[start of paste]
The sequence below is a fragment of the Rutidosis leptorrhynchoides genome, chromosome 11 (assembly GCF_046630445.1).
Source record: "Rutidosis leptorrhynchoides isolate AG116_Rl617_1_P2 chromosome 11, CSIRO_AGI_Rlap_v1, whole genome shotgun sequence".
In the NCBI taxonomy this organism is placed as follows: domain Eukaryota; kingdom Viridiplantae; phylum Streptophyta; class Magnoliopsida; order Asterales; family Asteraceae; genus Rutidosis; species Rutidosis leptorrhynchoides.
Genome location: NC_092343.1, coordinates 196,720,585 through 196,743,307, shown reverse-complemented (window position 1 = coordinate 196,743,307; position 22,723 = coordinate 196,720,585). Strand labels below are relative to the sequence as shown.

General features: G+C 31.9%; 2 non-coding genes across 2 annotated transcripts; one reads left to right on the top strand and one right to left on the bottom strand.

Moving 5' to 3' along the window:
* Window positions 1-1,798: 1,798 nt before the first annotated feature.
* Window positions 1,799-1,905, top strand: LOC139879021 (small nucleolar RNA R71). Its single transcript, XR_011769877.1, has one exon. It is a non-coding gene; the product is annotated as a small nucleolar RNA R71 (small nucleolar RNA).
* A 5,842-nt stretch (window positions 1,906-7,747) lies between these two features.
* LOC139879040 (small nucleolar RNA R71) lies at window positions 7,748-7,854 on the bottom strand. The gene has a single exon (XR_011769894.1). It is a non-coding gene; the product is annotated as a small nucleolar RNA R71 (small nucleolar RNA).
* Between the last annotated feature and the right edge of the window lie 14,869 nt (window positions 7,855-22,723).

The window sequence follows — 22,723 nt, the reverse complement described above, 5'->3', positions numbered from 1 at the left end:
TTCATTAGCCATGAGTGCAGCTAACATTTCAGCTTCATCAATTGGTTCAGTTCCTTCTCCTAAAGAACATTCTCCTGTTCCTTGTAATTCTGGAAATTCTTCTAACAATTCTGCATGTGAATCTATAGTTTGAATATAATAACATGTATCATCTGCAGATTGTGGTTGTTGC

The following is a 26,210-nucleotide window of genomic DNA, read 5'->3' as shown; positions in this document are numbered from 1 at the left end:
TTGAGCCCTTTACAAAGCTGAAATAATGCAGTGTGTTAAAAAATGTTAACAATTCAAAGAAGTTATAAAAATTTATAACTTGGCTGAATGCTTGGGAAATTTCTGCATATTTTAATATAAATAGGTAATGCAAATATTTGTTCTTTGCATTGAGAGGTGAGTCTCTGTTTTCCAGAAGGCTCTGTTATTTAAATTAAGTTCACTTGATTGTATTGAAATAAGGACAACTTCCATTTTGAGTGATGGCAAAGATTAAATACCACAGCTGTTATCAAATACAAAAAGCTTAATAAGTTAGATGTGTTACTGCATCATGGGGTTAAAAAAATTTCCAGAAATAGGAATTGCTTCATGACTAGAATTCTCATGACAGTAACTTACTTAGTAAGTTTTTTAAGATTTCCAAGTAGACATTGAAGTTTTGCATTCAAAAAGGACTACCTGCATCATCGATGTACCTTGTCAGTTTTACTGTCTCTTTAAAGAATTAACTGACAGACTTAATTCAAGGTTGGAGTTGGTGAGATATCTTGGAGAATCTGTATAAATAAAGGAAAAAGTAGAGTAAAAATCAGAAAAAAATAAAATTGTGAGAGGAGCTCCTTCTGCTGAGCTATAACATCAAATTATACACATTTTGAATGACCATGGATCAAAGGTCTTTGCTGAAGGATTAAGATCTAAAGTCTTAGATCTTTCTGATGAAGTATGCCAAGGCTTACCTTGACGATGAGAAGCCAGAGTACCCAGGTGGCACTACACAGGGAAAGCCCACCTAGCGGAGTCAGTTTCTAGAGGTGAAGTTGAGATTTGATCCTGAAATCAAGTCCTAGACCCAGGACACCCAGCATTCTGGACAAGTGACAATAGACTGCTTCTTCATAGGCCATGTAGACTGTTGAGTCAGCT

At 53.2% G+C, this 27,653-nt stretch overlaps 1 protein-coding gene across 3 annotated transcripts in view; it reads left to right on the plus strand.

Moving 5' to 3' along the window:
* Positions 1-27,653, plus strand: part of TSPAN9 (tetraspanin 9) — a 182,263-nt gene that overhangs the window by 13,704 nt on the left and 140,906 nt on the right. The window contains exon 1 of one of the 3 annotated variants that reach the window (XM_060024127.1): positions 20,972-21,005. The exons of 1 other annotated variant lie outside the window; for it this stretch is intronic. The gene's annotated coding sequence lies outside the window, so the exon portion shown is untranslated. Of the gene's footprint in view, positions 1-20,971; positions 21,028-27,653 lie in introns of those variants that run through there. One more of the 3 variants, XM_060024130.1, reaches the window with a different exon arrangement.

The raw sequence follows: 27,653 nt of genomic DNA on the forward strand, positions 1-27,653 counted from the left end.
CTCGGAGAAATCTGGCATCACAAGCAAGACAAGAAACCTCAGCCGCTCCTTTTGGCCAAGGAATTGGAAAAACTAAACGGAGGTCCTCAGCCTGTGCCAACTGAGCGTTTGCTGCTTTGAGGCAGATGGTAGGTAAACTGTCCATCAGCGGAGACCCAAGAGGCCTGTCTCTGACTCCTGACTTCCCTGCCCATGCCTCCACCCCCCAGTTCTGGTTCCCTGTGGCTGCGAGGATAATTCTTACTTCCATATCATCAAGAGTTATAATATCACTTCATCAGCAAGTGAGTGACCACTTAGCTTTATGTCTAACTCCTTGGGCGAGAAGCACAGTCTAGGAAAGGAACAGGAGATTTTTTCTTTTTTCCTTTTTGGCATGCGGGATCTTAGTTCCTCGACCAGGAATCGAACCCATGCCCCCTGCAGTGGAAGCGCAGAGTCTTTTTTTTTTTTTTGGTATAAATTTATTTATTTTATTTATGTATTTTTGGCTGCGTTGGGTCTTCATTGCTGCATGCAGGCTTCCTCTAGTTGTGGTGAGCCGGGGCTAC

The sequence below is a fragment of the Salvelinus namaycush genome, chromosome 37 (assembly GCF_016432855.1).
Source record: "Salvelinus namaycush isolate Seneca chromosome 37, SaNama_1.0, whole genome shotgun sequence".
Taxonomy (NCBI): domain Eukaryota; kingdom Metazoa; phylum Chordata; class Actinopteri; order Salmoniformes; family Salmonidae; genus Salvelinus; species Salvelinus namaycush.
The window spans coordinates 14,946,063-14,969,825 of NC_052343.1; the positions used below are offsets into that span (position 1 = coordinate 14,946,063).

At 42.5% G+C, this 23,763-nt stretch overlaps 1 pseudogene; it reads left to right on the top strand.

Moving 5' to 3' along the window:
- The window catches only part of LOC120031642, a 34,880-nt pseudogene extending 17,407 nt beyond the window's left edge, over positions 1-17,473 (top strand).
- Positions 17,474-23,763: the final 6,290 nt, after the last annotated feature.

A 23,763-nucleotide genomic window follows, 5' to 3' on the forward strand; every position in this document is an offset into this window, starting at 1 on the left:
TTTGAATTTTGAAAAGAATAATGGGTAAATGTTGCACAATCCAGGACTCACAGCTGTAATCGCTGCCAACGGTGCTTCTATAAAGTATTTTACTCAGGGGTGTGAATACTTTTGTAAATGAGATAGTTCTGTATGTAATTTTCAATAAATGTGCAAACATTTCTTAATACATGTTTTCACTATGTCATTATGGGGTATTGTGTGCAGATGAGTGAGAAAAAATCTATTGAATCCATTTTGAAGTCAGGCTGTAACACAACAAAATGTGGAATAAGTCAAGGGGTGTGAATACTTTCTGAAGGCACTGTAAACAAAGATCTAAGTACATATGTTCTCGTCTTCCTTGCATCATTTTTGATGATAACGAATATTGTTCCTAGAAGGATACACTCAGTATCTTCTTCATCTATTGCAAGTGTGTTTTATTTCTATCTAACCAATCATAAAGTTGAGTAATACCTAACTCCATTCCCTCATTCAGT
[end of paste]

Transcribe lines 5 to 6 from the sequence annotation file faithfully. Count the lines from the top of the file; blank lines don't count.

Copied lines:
General features: G+C 31.9%; 2 non-coding genes across 2 annotated transcripts; one reads left to right on the top strand and one right to left on the bottom strand.

Moving 5' to 3' along the window: